Voting with Their Feet

If someone had suggested a year ago that cash-strapped California would be asked to amend the state constitution to siphon $6 billion (yes, $3 billion in principle and $3 billion in interest) into the biotech industry and its university affiliates, people would have laughed. But they would not have been reckoning with the power of the embryo stem-cell research hype. Millions of dollars have already been spent to get the signatures needed, and millions more are being raised for a TV ad campaign. Perhaps the most bizarre proposition in American history will be on California's November ballot. As my colleague bioethicist Dr. Nigel Cameron recently pointed out in an op-ed in the San Francisco Chronicle, this $6 billion of funding is intended to sustain biotech researchers with public funds so that they can pursue projects that private investors have decided are literally worthless. And it is a project that nation after nation around the world has already declared to be a felony. In our new book, Human Dignity in the Biotech Century, Dr. Nathan Adams of the Christian Legal Society argues that cloning human embryos for research is fundamentally unjust; and Bill Saunders of the Family Research Council draws the inevitable connection between the abuse of human embryos and the Nuremberg trials. And there's more to the debate than ethics. We also need to grasp the cloning proposition's bizarre economics. It's being said that this vast investment will actually save healthcare costs, as well as cure diseases, even though it has to be imposed by hype and ballot against the wishes of California's elected representatives (who will need a supermajority, by the way, to overrule its plans). As Nigel Cameron points out, the claims for cloning and embryonic stem cells are so preposterous that making them in a securities prospectus would result in doing jail time. But they're being aggressively sold to the people of California. Even if so-called "therapeutic cloning" could work, cures using the cloned stem cells would be extraordinarily expensive. And this is not a matter of my opinion. California's business community has already made up its mind. If it believed all of this hype of those behind cloning, venture capitalists would be pouring funds into the field expecting to reap vast profits. Instead, investors have already voted with their feet. Some of us were present in the White House two years ago to hear President Bush deliver a remarkable speech on human cloning and the need for biotechnology to be subject to ethics. "Advances in biomedical technology," the president said, "must never come at the expense of human conscience. As we seek what is possible, we must always ask what is right, and we must not forget that even the most noble ends do not justify any means." I don't think it can be said better than that. And it's in that spirit that we have written and edited Human Dignity in the Biotech Century, a good basic text on how to approach the ethical questions being raised by biotechnology advances. It will help thinking Christians understand the challenges that lie ahead and separate good science and real hope from spin, hype, and outright lies. For further reading and information: On September 30, 6:30-8:30 P.M., the Center for Bioethics and Culture is holding a forum on the California stem cell ballot initiative (Proposition 71). (Adobe Acrobat Reader required to access information.) Charles Colson and Nigel Cameron, Human Dignity in the Biotech Century: A Christian Vision for Public Policy (InterVarsity, 2004). To order, call 1-877-322-5527. Nigel Cameron and Jennifer Lahl, "Legislating Medicine," San Francisco Chronicle, 11 July 2004. "Calif. Voters Lean Toward Stem Cell Measure-Poll," Reuters, 23 September 2004. Jonathan Knight, "Critics slate ethical leeway in California stem-cell proposal," Nature, 16 September 2004. Michael Hiltzik, "Benefits of Stem Cell Bond Issue in Questions," Los Angeles Times, 23 August 2004. "California Stem Cell Research Backers Pull in Big Money," Chicago Tribune, 13 September 2004. "President Bush Calls on Senate to Back Human Cloning Ban," White House Office of the Press Secretary, 10 April 2002. Visit the Council for Biotechnology Policy website. Visit the Center for Bioethics and Culture website. Pastors and church leaders: Call us at 1-877-322-5527 to request the booklet "The Struggle for the Human Race: Cloning and the Biotech Challenge -- A Pastoral Response." The Wilberforce Forum's "Playing God?" curriculum, from Group Publishing, is designed for churches and small-group studies to address a myriad of bioethics issues, such as stem cell research, in vitro fertilization, cloning, and abortion. Dr. David A. Prentice, Stem Cells and Cloning (Benjamin Cummings, 2003).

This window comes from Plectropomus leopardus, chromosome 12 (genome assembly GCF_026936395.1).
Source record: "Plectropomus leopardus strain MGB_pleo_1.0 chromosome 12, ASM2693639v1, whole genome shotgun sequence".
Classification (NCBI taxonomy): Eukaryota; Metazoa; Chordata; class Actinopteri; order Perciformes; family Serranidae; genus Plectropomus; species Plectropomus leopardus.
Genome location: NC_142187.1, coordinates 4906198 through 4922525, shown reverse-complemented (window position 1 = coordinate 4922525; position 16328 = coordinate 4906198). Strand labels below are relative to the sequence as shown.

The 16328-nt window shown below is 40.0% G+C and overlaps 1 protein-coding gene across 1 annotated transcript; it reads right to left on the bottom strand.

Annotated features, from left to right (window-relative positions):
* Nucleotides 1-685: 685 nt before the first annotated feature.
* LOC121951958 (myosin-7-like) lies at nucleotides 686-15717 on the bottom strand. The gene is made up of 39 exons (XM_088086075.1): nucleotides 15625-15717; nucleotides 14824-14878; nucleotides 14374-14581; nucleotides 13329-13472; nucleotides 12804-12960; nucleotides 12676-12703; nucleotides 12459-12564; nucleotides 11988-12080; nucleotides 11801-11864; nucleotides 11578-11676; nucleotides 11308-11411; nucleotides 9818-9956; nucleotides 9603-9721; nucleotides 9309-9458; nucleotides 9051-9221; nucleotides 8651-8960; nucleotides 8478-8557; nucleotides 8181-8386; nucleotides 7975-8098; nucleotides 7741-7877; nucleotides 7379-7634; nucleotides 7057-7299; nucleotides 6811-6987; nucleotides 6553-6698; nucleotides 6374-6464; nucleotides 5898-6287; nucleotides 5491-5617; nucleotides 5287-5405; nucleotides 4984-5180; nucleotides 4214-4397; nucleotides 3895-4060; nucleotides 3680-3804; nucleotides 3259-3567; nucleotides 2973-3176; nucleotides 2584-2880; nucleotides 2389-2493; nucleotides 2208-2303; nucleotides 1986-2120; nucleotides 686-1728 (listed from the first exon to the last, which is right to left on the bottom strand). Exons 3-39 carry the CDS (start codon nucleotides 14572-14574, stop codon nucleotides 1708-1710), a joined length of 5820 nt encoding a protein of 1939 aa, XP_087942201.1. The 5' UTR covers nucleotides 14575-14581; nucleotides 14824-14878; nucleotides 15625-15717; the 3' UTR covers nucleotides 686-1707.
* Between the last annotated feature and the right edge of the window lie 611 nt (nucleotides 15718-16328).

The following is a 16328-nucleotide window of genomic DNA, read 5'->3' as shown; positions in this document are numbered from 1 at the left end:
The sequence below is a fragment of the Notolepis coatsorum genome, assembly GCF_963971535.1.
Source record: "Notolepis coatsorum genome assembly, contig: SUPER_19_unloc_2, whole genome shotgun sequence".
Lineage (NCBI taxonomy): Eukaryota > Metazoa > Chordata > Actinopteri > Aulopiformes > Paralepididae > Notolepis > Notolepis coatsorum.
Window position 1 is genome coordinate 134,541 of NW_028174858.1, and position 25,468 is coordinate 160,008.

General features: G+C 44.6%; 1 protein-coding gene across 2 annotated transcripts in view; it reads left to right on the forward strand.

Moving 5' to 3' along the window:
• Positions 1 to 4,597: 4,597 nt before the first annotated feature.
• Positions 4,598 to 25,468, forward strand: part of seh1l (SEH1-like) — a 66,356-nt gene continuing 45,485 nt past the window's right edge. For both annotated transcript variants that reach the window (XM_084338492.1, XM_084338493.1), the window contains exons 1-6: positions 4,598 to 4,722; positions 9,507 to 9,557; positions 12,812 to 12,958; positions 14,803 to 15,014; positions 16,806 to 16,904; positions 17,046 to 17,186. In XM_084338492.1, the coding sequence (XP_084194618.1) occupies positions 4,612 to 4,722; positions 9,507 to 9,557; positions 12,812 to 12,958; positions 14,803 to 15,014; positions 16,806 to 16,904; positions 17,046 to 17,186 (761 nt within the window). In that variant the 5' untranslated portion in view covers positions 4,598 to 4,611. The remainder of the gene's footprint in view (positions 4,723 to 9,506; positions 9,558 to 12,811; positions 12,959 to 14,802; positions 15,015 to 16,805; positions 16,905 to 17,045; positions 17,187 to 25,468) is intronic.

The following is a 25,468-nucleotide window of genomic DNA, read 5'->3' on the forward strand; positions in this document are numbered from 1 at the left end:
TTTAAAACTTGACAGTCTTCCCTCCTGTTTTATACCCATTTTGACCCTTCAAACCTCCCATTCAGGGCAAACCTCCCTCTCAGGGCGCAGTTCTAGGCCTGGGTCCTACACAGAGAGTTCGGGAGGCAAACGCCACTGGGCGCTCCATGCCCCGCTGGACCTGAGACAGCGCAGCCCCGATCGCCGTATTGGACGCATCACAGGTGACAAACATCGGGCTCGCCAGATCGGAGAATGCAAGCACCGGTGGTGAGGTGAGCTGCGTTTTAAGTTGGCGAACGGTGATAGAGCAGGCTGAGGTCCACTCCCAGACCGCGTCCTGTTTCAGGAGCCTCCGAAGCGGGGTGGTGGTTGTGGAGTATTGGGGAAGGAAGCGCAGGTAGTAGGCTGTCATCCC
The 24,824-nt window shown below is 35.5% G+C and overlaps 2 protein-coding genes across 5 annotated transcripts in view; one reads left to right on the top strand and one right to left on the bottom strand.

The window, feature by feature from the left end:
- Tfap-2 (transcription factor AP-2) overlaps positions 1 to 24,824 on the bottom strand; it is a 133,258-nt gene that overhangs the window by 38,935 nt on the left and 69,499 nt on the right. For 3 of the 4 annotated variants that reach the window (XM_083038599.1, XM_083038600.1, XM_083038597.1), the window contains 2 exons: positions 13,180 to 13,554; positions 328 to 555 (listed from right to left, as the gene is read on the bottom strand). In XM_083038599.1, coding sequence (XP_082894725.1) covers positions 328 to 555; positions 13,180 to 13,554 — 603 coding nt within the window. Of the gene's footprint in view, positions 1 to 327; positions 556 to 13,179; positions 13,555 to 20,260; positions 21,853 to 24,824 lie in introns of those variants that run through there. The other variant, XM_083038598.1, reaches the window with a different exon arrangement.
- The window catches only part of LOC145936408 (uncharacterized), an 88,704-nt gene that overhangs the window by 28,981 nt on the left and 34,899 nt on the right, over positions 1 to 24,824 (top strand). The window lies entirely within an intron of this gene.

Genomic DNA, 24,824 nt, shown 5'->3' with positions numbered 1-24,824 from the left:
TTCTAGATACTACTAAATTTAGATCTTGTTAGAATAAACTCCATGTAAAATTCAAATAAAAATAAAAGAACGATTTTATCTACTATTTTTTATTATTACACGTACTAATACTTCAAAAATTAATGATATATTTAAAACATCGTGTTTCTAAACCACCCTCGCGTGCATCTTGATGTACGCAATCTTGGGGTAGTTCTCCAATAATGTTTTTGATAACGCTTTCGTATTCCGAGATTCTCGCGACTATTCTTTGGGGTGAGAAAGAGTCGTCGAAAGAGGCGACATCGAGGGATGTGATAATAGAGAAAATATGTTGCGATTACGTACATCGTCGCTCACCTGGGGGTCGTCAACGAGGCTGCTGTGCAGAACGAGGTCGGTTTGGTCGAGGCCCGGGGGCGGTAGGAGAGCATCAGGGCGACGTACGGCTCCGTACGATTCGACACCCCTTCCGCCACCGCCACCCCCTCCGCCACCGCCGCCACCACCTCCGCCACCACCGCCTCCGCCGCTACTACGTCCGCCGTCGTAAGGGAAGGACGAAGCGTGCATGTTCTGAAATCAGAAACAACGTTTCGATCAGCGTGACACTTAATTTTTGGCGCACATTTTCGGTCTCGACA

Chuck Colson


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